To all password users, everywhere: Make your passwords unguessable as best you can. If someone guesses your password, change it. Corollary 1: Since you can’t know if someone might have guessed your password, change it from time to time. If you feel that you have to make a list of passwords, make a list of reminders, not the actual passwords, and keep it safe (not where someone can look at it without you knowing about it). More detail below.

HOW: Continue reading “Getting cranky about “IT Policy,” and improving your password practices”

Now absolute for Toronto, but perhaps useful elsewhere: Keep raccoons out of your green recycling bin

In use.
Installed and closed.

Toronto uses a ‘green bin’ system to recycle and compost organic waste. Toronto also has a highly active raccoon population, which quickly tips, opens, scatters, and eats the leftovers in the green bin. This is risky from a health perspective, as raccoons are carriers of roundworms, can be rabid, and will escalate once they establish your home as a source of food.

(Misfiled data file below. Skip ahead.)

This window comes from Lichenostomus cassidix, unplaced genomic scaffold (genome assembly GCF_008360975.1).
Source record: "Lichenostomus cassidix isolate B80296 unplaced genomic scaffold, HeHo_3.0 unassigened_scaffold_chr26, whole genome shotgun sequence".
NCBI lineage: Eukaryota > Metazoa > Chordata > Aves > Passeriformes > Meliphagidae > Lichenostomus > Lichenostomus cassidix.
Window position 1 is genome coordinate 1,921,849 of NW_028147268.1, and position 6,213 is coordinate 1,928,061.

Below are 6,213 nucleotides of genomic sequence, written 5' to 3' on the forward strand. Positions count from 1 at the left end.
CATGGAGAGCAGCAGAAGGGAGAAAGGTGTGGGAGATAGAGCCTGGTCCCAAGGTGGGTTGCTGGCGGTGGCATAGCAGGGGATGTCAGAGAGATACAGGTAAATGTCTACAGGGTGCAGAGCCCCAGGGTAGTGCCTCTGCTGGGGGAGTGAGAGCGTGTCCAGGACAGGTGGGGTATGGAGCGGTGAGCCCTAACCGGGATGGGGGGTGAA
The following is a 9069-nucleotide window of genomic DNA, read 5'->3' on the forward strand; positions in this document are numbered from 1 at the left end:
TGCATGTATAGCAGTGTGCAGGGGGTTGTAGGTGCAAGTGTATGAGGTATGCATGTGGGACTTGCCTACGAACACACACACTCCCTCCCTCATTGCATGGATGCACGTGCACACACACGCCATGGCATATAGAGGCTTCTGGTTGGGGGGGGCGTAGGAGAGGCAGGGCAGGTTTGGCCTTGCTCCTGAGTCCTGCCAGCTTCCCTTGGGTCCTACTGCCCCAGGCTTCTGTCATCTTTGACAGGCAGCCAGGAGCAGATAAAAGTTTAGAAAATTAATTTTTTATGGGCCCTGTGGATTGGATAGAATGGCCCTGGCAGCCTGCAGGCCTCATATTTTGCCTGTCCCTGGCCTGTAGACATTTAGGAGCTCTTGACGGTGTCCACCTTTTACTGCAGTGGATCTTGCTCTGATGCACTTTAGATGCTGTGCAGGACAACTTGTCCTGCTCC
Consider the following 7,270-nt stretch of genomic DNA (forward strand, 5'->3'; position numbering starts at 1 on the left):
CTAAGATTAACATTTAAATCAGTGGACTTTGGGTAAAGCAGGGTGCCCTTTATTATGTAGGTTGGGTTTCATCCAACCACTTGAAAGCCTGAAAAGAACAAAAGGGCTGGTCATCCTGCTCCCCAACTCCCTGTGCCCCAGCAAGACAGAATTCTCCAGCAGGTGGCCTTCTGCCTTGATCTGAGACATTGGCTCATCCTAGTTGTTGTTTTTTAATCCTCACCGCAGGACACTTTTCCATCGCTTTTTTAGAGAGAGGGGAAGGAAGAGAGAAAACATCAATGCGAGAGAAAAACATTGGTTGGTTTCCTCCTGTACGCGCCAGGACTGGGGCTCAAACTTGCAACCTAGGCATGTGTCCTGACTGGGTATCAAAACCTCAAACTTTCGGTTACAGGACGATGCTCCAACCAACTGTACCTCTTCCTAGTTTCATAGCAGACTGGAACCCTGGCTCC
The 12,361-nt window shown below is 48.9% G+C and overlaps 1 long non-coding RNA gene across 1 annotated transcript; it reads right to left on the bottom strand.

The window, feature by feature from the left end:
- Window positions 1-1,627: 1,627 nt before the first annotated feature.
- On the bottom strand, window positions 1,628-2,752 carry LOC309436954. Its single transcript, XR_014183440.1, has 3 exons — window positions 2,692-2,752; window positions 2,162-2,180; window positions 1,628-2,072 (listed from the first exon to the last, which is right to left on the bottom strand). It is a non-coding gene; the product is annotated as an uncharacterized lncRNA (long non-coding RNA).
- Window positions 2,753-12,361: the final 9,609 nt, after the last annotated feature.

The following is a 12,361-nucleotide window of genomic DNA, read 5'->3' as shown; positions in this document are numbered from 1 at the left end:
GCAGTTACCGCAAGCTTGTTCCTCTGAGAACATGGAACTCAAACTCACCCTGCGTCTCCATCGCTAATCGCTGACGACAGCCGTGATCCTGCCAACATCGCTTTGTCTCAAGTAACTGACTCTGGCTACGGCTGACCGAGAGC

There are many solutions to this problem. Toronto FINALLY implemented a proper anti-raccoon lock with an all-new bin solution. It’s not perfect, but it does render the below obsolete.

ELSEWHERE, feel free to use this. Cheap, cheerful, works-ish.

Without further ado, here is mine, and a bit of description of the design space.

The requirement: keep the raccoons out of the recycling.
The solution space: cheap, people-friendly, and does not require locking the bin in an enclosure, since many people do not have a convenient place for the enclosure.

Typical solutions involve locking straps, multiple screws, and some sort of buckling mechanism. These work well.

Mine is one loop of Velcro One-Wrap, and a screw. Tools needed, a screwdriver, a sharp knife point, and a drill or small flat screwdriver bit suitable for making a pilot hole in the body of the green bin. (A Leatherman tool will frequently have all of these. I favor the ‘Juice S2‘ for everyday use.)

  1. Take the roll of One-Wrap. Hold the end of the Velcro in your hand. Wrap it around your hand until it completely overlaps on your palm.
  2. With a sharp penknife or utility blade, cut a 5mm slit in the velcro so that you can pass a screw through it, just below the overlap region. You will use this hole to securing the loop to the body of the green bin with a screw, below.
  3. Push the screw through the velcro, so that the head is inside the loop
  4. Place the velcro loop on the bale of the green bin, and close it. Use the sharp end of the screw to mark the body of the green bin.
  5. Using your drill or small screwdriver bit, make a pilot hole for the screw
  6. Drive the screw into the body of the green bin

Notes on using this device:

  • The velcro must be firmly and fully coupled on the overlapping part to keep the raccoons out